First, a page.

Geac Lives By Acquisitions; Will It Die By An Acquisition?
Written By: Predrag Jakovljevic
Published On: November 20 2000
Geac Lives By Acquisitions; Will It Die By An Acquisition?
On November 3, the Board of Directors of Geac Computer Corporation Limited
(TSE: GAC), a Canadian supplier of enterprise management software, announced
the appointment of. Charles S. Jones as non-executive Chairman of the
Board and. John E. Caldwell as interim President and Chief Executive Officer.
These appointments were made following the decision of William Nelson
to step down as Chairman and interim Chief Executive Officer of the Company
for personal reasons, only one month after his appointment on October
2. Mr. Nelson remains a director of Geac.
announcement comes only a few weeks after Geac's "profit improvement initiative"
announcement. On October 16, Geac announced that it had taken steps to
improve future profitability through a comprehensive restructuring program.
The Company expects this initiative will reduce annual costs by approximately
$60 million, commencing in the third quarter of the current fiscal year.
Staff reductions, achieved through a combination of layoffs and attrition,
as well as infrastructure cutbacks, will result in a one-time pretax charge
of up to $20 million, the majority of which is expected to be taken in
the second quarter. In addition, a pre-tax provision of approximately
$8 million will be taken in the second quarter for certain claims and
legal matters related to contract disputes involving a subsidiary of the
former JBA Holdings plc.
Nelson, Chairman and Chief Executive Officer of Geac at the time, said,
"This restructuring initiative was necessary to enhance our competitive
position and to restore ongoing profitability. We are experiencing lengthening
sales cycles in certain markets, as customers defer software acquisition
and related integration and implementation services. The cost reductions
coupled with the anticipated seasonal revenue increases should result
in improved operating profits and cash flow for the second half of the
fiscal year. We also will increase support for our e-commerce businesses.
Specifically, we will add resources to our Pyramaz division and e-purchase
business of up to $4 million annually to capitalize on its growing pipeline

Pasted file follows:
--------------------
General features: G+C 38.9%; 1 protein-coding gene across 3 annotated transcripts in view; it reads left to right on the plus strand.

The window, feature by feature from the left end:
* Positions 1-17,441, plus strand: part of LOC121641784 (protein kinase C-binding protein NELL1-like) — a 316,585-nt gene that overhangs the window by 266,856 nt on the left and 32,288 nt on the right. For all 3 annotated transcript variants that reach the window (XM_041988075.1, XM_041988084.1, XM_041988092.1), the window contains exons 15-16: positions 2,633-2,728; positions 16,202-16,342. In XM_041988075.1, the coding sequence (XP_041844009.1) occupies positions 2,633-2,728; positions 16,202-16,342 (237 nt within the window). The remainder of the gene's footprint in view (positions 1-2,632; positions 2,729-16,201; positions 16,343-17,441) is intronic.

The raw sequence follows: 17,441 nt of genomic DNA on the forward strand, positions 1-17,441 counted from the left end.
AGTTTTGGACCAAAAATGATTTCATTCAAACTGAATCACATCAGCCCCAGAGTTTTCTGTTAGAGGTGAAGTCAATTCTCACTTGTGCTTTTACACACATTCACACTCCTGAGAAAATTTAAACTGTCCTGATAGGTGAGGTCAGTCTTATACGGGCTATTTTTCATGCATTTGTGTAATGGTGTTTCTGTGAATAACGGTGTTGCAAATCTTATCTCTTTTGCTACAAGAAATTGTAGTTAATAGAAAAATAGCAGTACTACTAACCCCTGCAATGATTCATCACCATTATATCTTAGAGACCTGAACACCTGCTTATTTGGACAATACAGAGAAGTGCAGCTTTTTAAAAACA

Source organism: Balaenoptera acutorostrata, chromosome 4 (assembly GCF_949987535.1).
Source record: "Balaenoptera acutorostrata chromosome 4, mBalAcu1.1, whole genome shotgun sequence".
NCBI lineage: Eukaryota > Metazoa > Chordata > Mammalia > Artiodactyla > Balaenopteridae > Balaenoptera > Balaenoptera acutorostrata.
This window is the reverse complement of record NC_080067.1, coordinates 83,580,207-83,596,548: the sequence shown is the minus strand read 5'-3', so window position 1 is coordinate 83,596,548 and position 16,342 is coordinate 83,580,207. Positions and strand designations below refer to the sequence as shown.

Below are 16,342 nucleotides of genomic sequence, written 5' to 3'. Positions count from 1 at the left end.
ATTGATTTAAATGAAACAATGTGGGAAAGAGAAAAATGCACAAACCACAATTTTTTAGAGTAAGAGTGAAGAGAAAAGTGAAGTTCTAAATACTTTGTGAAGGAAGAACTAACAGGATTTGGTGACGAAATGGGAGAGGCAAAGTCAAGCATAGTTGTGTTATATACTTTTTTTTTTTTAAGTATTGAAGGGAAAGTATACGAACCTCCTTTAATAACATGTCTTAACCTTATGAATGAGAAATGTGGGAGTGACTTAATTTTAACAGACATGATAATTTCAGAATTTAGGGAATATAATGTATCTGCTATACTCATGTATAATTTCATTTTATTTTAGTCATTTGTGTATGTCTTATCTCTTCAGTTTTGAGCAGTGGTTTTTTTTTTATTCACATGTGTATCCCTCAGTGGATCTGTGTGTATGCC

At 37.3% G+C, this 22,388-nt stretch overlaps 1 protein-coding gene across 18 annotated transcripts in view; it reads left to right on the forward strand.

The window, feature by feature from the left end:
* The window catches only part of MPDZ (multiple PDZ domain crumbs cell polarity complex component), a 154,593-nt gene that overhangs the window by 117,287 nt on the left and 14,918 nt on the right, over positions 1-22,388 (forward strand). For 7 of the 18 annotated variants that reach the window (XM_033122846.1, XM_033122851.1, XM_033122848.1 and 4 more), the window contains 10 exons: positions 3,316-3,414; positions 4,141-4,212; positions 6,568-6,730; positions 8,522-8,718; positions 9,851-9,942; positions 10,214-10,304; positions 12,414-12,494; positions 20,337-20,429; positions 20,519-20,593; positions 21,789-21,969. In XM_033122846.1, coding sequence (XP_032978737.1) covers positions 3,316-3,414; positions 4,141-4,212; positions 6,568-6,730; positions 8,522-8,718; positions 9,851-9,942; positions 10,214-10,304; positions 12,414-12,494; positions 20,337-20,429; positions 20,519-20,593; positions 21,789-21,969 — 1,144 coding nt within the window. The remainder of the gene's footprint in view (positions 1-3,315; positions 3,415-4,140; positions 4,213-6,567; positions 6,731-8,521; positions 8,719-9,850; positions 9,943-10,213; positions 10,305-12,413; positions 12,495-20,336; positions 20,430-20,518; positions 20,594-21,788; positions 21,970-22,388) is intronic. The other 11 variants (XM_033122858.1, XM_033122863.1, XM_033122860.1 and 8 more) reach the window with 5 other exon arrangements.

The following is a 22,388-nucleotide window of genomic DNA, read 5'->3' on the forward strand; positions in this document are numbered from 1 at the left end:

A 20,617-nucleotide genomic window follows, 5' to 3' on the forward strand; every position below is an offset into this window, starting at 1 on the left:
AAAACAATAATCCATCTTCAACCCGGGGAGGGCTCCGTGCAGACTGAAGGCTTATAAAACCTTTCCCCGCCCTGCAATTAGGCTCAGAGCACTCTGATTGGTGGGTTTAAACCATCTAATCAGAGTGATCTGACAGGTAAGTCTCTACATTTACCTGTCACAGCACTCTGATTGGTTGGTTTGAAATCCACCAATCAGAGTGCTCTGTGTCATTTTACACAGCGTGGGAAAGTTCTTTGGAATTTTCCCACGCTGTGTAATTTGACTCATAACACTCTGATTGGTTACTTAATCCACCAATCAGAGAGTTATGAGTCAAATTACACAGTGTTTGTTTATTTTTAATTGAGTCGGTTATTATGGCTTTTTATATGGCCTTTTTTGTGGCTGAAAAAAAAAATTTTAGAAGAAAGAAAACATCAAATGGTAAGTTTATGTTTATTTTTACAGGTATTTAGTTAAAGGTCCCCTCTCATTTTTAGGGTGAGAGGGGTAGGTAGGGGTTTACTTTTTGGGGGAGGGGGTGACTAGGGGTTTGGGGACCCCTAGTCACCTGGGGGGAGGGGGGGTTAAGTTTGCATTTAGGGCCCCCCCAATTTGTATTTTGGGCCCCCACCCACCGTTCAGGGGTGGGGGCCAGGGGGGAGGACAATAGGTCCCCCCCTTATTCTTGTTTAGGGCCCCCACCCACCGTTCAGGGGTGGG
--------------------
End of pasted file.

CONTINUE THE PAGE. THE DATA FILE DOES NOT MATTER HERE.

of opportunities. In addition, Interealty.com, AMSI (our property management
business) and other e-focused divisions will be maintained at current
staffing levels to support ongoing business and product development initiatives."
September 11, Geac announced results for Q1 2001, which ended July 31,
2000. The revenues for the first quarter from continuing operations were
$212.5 million compared to $192.7 million for the same period last year.
(Revenues in both periods exclude sales made by the Banking Systems business
that was sold on July 13, 2000.) Excluding the gain on the sale of discontinued
operations noted above, but including the increase in amortization, the
fully diluted loss per share from continuing operations was $0.70 during
the quarter compared to earnings per share of $0.56 in the first quarter
of the prior year (See Figure 1). However, as a result of the sale of
the Banking Systems business Geac's balance sheet was significantly strengthened
compared to the year-end at April 30, 2000. Bank indebtedness has also
been substantially reduced.
Bergeron, President and CEO at the time commented: "Our revenues in the
quarter were significantly affected by the industry-wide softness in license
sales and professional services consulting in addition to the normal seasonal
slowdown in our now substantial European business. However, our customer
base remains largely intact. We remain confident that revenue will improve
during the second half of the year. We have taken steps during the quarter
to reduce our costs going forward and are continuing our efforts to manage
our costs to reflect properly our anticipated level of business activity."
While one could have long sensed some forthcoming turbulent times at Geac,
not many expected the speed and the magnitude of the events. It is a no-brainer
that the company has irretrievably missed the opportunity to seriously
compete with other ERP giants like SAP, Oracle, PeopleSoft and J.D. Edwards.
Although Geac has proven itself an adept and disciplined acquirer of application
software businesses in the past, its rampant acquisition strategy in the
face of the overall weakness of the ERP market has resulted in insufficient
growth and dismal results. Consequently, the investors' diminished confidence
has crippled its market valuation. The loss in the last quarter and the
resignation of Douglas Bergeron have been the final straws in this basket